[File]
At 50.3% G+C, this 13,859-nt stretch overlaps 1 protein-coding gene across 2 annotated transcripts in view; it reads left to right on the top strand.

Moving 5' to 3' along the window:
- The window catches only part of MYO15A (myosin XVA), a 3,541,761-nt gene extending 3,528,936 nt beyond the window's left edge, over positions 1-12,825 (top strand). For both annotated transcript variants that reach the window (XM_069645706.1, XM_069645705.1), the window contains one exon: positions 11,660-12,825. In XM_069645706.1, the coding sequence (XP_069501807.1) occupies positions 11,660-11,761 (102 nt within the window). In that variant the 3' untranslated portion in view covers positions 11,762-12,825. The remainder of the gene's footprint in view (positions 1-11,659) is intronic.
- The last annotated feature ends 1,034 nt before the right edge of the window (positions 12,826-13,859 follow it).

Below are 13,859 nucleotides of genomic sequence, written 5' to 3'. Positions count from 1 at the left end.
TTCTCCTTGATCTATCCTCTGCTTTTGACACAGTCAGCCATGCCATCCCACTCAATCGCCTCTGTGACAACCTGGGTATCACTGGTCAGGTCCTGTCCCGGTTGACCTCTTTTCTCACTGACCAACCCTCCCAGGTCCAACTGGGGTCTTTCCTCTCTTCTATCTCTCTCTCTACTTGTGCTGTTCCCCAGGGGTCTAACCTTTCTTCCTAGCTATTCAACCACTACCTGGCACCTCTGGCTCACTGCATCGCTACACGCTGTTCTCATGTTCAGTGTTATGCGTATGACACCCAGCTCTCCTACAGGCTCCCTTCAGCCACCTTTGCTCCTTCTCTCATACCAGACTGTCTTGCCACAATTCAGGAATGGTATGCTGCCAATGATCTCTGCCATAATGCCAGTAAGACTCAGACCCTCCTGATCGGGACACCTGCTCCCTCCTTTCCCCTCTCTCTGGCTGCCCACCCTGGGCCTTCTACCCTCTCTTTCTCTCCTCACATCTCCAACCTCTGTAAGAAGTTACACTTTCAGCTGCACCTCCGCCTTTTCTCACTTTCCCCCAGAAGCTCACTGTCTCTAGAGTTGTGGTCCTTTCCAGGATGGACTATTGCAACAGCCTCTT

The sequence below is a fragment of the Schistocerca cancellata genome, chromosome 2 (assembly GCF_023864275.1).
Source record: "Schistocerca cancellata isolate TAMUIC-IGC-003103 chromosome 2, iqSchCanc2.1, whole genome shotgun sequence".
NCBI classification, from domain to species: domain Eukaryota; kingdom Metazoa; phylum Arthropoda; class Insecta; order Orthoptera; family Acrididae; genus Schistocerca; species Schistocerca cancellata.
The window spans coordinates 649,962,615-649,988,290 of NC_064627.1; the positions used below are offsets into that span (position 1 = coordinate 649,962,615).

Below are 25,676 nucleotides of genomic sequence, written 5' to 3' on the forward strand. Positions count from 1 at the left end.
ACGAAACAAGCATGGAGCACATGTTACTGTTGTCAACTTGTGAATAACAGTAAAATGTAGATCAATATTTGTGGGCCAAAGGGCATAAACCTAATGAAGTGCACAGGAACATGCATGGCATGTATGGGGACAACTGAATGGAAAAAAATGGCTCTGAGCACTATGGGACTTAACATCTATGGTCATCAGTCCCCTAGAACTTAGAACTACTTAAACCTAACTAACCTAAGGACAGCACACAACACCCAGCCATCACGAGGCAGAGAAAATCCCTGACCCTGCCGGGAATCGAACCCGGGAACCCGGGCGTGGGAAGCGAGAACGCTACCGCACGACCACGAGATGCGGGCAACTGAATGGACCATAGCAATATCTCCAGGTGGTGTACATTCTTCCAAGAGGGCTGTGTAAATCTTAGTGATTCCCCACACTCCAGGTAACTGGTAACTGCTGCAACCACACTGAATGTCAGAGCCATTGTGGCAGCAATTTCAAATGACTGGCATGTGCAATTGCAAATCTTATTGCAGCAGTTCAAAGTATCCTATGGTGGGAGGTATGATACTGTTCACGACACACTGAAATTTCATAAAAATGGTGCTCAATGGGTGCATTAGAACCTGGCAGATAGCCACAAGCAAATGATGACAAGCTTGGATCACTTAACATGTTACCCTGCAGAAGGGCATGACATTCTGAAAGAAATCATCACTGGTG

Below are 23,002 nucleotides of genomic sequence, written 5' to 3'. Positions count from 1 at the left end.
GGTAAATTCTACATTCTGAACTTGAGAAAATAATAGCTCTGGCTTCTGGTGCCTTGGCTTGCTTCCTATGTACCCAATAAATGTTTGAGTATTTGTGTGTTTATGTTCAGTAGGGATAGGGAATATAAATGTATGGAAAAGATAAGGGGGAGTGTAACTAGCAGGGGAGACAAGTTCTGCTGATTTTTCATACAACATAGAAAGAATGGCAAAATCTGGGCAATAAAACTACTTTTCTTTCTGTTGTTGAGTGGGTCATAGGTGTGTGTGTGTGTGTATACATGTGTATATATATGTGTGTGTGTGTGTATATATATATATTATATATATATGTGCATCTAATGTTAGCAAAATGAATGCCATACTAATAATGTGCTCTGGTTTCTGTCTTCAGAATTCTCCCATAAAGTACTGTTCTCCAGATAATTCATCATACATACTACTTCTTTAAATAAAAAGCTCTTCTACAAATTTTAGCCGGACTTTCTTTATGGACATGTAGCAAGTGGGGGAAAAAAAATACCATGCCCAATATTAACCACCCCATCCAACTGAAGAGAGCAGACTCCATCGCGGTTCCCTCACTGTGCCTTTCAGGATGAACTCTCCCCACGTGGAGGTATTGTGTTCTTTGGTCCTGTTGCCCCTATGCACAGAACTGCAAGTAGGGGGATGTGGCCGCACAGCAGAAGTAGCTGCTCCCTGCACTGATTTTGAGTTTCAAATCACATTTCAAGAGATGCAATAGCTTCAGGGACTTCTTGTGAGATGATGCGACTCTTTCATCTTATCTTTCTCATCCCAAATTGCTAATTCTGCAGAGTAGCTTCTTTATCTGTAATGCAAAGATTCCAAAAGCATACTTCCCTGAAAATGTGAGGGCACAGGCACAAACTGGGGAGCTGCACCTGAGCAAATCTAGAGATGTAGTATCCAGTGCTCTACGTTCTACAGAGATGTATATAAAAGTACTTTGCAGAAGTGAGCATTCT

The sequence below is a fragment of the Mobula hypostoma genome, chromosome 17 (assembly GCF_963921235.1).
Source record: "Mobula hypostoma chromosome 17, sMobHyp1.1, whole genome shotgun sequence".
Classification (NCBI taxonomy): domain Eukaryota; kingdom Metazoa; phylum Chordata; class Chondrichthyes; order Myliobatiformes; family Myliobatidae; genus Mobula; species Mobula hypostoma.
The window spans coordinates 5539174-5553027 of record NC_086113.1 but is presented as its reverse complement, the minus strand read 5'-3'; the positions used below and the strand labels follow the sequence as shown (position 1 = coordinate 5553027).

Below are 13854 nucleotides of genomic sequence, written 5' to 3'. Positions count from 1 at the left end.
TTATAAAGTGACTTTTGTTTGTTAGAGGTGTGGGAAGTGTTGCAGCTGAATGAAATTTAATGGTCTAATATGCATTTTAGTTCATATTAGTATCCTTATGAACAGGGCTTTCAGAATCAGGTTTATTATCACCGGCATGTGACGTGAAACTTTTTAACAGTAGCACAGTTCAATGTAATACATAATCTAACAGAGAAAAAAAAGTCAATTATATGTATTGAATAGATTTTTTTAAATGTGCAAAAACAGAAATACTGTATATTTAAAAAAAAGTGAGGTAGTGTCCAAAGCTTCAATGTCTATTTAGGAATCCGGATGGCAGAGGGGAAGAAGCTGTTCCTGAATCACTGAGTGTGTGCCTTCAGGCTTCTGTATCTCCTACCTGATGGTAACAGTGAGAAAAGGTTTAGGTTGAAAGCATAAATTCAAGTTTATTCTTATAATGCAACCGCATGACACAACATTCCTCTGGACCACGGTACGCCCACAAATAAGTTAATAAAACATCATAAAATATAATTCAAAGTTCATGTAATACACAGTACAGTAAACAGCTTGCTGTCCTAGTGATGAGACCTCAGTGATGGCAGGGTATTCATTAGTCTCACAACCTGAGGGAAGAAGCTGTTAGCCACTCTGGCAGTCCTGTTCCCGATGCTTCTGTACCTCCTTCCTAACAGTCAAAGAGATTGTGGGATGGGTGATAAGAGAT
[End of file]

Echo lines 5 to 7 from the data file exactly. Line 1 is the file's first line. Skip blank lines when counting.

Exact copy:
Below are 13,859 nucleotides of genomic sequence, written 5' to 3'. Positions count from 1 at the left end.
TTCTCCTTGATCTATCCTCTGCTTTTGACACAGTCAGCCATGCCATCCCACTCAATCGCCTCTGTGACAACCTGGGTATCACTGGTCAGGTCCTGTCCCGGTTGACCTCTTTTCTCACTGACCAACCCTCCCAGGTCCAACTGGGGTCTTTCCTCTCTTCTATCTCTCTCTCTACTTGTGCTGTTCCCCAGGGGTCTAACCTTTCTTCCTAGCTATTCAACCACTACCTGGCACCTCTGGCTCACTGCATCGCTACACGCTGTTCTCATGTTCAGTGTTATGCGTATGACACCCAGCTCTCCTACAGGCTCCCTTCAGCCACCTTTGCTCCTTCTCTCATACCAGACTGTCTTGCCACAATTCAGGAATGGTATGCTGCCAATGATCTCTGCCATAATGCCAGTAAGACTCAGACCCTCCTGATCGGGACACCTGCTCCCTCCTTTCCCCTCTCTCTGGCTGCCCACCCTGGGCCTTCTACCCTCTCTTTCTCTCCTCACATCTCCAACCTCTGTAAGAAGTTACACTTTCAGCTGCACCTCCGCCTTTTCTCACTTTCCCCCAGAAGCTCACTGTCTCTAGAGTTGTGGTCCTTTCCAGGATGGACTATTGCAACAGCCTCTT

The sequence below is a fragment of the Schistocerca cancellata genome, chromosome 2 (assembly GCF_023864275.1).